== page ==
Maternity leave doubled to six months
The Sixth Pay Commission has recommended the concept of staggered working hours for women employees that would give them the flexibility to work either early or late depending on the situation at home.india Updated: Mar 25, 2008 02:53 IST
Central government employees may have to give up the string of gazetted holidays they enjoy but women — who make up nearly 8 per cent of the employees — can expect some more understanding at their workplace.
The Sixth Pay Commission has recommended the concept of staggered working hours for women employees that would give them the flexibility to work either early or late depending on the situation at home.
The panel also pushed for giving women total leave of up to two years to take care of their minor children. “Child care leave should also be allowed for the third year as leave not due,” the Commission, chaired by Justice B.N. Srikrishna, said.
The Commission counted the growing number of women employees who need time to look after their dual responsibilities in a better manner as one of the reasons why it did not want the Centre to revert to the six-day week.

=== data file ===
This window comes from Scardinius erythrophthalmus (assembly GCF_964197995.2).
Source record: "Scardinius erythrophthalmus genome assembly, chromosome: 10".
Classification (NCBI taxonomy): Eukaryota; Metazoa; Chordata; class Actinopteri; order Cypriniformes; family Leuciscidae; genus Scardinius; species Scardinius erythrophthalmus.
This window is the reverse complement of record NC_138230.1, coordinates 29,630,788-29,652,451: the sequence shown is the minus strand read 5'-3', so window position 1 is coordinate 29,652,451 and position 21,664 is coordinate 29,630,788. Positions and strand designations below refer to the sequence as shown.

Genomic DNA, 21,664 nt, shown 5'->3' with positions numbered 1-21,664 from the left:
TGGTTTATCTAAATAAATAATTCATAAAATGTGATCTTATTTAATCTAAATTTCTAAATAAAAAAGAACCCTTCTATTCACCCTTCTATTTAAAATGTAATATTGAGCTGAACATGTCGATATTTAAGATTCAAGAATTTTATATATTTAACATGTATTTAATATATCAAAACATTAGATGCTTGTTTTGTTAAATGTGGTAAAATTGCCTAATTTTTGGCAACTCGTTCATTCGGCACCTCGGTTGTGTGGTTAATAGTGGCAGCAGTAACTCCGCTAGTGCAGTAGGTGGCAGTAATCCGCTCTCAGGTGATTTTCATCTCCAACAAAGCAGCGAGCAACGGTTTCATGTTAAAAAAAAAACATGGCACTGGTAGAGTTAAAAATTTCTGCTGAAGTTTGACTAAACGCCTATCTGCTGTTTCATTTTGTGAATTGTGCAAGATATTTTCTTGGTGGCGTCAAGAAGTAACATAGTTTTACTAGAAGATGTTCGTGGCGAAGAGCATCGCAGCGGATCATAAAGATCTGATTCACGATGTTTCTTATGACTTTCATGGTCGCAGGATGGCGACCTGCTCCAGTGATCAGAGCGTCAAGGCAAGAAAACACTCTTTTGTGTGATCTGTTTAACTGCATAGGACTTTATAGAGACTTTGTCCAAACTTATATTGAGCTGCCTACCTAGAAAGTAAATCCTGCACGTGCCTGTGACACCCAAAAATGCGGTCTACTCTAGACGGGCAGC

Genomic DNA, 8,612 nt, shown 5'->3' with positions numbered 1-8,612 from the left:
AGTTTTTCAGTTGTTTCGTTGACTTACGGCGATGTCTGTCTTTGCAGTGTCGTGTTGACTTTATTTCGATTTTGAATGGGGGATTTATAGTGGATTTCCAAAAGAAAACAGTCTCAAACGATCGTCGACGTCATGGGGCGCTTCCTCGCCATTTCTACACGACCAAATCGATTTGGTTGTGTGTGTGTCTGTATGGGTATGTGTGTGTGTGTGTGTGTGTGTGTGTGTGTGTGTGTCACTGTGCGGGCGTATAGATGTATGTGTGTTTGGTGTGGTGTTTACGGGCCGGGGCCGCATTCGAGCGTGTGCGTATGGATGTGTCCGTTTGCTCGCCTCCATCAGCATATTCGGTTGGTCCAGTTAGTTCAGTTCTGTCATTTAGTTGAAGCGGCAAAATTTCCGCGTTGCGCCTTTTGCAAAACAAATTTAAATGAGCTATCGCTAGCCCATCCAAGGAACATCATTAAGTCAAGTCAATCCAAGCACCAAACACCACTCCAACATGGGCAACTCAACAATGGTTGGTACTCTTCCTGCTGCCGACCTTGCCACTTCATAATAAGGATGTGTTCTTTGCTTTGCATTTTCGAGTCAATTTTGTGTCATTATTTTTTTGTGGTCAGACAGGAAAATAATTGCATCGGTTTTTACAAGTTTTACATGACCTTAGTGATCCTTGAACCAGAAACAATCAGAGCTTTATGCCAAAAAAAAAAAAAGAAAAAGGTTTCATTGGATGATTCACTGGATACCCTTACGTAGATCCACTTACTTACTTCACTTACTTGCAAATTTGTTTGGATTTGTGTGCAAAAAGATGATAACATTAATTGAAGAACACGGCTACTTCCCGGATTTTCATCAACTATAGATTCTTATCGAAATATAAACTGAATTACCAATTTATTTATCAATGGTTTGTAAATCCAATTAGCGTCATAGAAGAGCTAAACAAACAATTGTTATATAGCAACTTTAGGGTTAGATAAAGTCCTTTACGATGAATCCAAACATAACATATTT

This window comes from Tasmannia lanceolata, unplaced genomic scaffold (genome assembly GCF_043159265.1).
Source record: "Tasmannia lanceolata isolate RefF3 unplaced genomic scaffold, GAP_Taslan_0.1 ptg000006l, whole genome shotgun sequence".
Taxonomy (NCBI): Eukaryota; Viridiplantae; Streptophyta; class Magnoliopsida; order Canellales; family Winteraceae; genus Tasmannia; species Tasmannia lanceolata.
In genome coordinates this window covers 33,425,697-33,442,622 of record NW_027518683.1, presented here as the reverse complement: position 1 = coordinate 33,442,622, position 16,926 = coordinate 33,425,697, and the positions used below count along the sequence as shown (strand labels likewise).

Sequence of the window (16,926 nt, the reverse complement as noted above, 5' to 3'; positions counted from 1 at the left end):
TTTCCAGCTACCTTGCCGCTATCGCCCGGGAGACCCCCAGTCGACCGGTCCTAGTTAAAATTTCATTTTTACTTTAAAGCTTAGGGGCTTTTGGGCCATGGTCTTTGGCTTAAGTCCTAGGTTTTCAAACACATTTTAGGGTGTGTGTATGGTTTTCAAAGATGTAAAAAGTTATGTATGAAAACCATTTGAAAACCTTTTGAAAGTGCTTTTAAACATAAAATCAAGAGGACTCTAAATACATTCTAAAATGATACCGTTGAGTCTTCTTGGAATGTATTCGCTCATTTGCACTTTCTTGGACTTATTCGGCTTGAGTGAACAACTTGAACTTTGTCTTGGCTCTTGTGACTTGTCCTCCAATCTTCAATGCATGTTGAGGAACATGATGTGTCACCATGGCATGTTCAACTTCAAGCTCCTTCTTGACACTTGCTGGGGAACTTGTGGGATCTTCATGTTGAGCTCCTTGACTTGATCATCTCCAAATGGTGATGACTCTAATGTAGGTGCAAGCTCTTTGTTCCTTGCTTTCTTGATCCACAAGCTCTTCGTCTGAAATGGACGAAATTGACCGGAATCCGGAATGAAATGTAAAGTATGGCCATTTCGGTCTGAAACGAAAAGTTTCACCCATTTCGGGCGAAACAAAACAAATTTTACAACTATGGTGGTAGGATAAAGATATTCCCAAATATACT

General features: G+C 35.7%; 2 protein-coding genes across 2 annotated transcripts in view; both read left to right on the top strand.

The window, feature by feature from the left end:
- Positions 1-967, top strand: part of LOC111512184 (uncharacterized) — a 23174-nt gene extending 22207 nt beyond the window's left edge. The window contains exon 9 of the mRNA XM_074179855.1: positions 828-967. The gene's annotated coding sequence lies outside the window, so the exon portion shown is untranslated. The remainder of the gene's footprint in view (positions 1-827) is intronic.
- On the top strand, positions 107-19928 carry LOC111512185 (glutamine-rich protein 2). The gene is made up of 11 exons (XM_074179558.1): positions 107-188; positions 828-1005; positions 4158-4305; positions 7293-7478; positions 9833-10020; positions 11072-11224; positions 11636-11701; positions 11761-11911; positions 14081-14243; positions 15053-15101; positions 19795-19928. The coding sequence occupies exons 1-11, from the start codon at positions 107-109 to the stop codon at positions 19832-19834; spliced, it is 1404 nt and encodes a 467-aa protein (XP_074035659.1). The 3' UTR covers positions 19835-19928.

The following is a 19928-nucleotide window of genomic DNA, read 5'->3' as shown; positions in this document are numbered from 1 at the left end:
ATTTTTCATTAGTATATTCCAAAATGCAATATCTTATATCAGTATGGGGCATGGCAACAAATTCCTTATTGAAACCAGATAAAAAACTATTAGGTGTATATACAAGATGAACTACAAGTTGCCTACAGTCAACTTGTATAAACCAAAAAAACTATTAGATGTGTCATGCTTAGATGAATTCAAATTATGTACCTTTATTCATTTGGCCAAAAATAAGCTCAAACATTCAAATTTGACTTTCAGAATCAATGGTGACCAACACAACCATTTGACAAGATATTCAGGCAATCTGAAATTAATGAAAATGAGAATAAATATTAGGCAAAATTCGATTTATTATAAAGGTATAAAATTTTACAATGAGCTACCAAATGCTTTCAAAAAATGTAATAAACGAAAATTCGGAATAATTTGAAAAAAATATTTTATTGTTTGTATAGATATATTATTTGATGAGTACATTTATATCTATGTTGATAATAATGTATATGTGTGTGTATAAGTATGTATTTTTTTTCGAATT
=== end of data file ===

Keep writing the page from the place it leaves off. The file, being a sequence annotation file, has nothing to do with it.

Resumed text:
It recommended raising maternity leave from 135 days to 180 and compulsory establishment of crèches where employees, male or female, could leave their children while they work.
But the panel came down heavily on the continuation of more than two dozen gazetted holidays.
“There can be no rationale for observing a large number of closed holidays in the government along with a five-day week,” it said, pushing to scrap all except three national holidays.
“It is also very true that in a secular nation, religious festivals should be treated as personal to each individual employee without the government offices having to be closed on that account,” said the Commission, which asked the government to treat its report as a package rather than accept some recommendations and reject the rest. Instead, government employees could be given eight restricted holidays, it said.
The Srikrishna report acknowledged that on a few occasions, it might not be possible to open the office due to local considerations like lack of transport. In such cases, it argued in favour of giving heads of department the option of declaring the office closed for a maximum of two restricted holidays.
“This will ensure that government offices remain open for a larger number of days even though a few employees may be absent on certain specific occasions,” it said.